Chris Goodlett, director of curatorial and educational affairs, says visitors experience exhibits in their own, unique way—whether it’s through permanent installations telling stories crucial to the understanding of the Derby or temporary exhibits often featuring something of immediate importance or artifacts on loan.
“Some people really want to see historic and unique objects, art or images, while others engage through interactives. For the curatorial team, a relevant and engaging story is one of the key elements in an exhibition. It provides the meaning for the artifacts and images,” he says.
And while there are many more interactive components in the museum’s exhibits now than there were several years ago, Goodlett says interactive doesn’t always mean technology.
“For example, we recently showcased a temporary exhibition on 2015 Triple Crown winner American Pharoah that included a puzzle that guests could complete. The pieces together showed an x-ray of American Pharoah’s hoof,” he says. “A second, but possibly less obvious, change is the amount of text in an exhibit. We try to strike a balance between informing and potentially having too much text. Recently, the curatorial team removed some text from exhibit panels and elected to use it on social media and blog posts. That way, we not only cut back on the amount of copy, but there was additional information we could use for promoting the exhibit after the opening.”
Panhandle-Plains Historical Museum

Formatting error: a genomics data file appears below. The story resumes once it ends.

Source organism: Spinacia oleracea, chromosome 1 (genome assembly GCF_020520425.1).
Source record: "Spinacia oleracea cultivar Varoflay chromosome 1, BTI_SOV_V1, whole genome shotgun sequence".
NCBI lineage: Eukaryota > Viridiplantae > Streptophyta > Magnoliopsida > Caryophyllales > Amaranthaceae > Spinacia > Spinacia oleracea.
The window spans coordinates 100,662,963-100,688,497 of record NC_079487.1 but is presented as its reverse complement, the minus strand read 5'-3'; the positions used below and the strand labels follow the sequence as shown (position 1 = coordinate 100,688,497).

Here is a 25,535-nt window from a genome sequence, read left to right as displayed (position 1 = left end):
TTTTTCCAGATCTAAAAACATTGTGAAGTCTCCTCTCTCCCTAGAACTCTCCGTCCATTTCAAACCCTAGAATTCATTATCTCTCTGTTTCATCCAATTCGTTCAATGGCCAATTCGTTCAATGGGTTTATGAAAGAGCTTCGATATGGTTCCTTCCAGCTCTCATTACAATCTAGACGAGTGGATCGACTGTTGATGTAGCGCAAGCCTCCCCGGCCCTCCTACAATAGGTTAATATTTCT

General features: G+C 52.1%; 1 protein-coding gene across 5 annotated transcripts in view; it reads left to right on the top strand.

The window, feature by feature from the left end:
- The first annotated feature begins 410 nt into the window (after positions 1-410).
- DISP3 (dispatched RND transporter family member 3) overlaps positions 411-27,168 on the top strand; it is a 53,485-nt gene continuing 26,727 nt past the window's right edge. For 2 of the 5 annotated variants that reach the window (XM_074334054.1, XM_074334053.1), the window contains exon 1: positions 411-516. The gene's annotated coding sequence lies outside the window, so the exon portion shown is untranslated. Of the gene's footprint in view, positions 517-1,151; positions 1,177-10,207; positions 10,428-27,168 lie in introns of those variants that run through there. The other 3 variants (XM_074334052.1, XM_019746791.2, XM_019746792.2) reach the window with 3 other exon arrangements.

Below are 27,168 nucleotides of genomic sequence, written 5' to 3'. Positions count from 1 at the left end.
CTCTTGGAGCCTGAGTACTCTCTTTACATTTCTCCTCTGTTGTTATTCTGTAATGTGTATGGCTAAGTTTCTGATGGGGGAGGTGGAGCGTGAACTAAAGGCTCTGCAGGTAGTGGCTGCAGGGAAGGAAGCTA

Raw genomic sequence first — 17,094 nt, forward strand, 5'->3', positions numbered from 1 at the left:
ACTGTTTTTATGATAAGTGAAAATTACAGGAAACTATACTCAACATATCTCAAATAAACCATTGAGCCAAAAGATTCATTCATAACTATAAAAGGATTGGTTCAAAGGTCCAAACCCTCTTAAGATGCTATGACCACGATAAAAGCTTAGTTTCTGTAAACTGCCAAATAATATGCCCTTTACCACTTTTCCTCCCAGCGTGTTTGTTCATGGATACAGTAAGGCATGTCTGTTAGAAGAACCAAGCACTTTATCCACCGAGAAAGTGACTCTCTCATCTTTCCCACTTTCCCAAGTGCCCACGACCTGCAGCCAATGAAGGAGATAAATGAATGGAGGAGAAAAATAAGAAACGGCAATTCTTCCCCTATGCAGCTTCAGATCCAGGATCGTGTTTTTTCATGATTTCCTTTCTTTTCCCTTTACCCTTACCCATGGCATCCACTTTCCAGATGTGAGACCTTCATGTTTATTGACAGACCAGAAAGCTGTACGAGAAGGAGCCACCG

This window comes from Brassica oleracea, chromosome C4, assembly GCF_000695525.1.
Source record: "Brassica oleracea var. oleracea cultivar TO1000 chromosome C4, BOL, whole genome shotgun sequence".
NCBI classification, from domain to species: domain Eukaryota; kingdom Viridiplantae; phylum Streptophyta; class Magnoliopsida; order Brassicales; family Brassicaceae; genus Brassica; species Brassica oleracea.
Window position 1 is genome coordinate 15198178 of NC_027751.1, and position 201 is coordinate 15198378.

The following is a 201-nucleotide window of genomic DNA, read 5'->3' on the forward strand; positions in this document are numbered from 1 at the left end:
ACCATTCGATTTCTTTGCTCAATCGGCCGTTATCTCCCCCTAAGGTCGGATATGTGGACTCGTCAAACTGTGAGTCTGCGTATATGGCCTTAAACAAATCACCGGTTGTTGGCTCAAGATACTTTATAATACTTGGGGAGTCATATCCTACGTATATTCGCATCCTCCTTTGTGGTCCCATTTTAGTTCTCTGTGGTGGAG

As Texas’ largest history museum, the Panhandle-Plains Historical Museum is a sprawling assemblage of artifacts and exhibits that explore the region’s exciting tales of weaponry, transportation and paleontology. Through permanent exhibits, visitors can learn about the petroleum industry in the Panhandle region, see an extensive Southwest art collection and check out the new, built-from-the-ground-up Pioneer Town, representing 1890 to 1910.
In October the museum’s “Undressing Suffrage” exhibit will launch in concurrence with the upcoming 19th amendment ratification anniversary. It will tell of the historical development of women’s rights in the U.S. through garments of the time period.
“I am really excited about our Women’s Suffrage exhibit in our textile gallery because it is so unique and a different take from your usual historical exhibition,” says Stephanie Price, the museum’s communications and marketing director. “In my opinion, and from almost seven years in the industry, the most appealing exhibits are those that form a connection with the audience and are timely to what is being discussed in our communities and cultures.”
One of the exhibit’s co-curators, Darby Reiners, says they work to recognize diversity in their communities and add those stories to their historical narratives to better connect and represent them.
“Our suffrage exhibit is intended to discuss ... the growth in diversity of the women’s rights movement as a whole over just these last few decades,” she says. “We currently have a museum app that provides additional information throughout our permanent exhibits, and we are evaluating digital interactives for the suffrage exhibit. We want our visitors to see themselves in the narrative.”
Price says the museum’s exhibits typically stay six months to a year after they’re curated in-house. They also must consider the artifacts on display.
“For instance, textiles, even in our permanent exhibitions, must be changed out every nine months to a year, as textiles are heavily affected by light,” Reiners says.
The team lays out the museum’s exhibit calendar at least two years in advance. With the 2018 Pop Culture exhibit, which focused on popular culture influences from the 1950s through the 2000s, curators began work in 2015 to develop content, interactives, loans from other museums and layouts.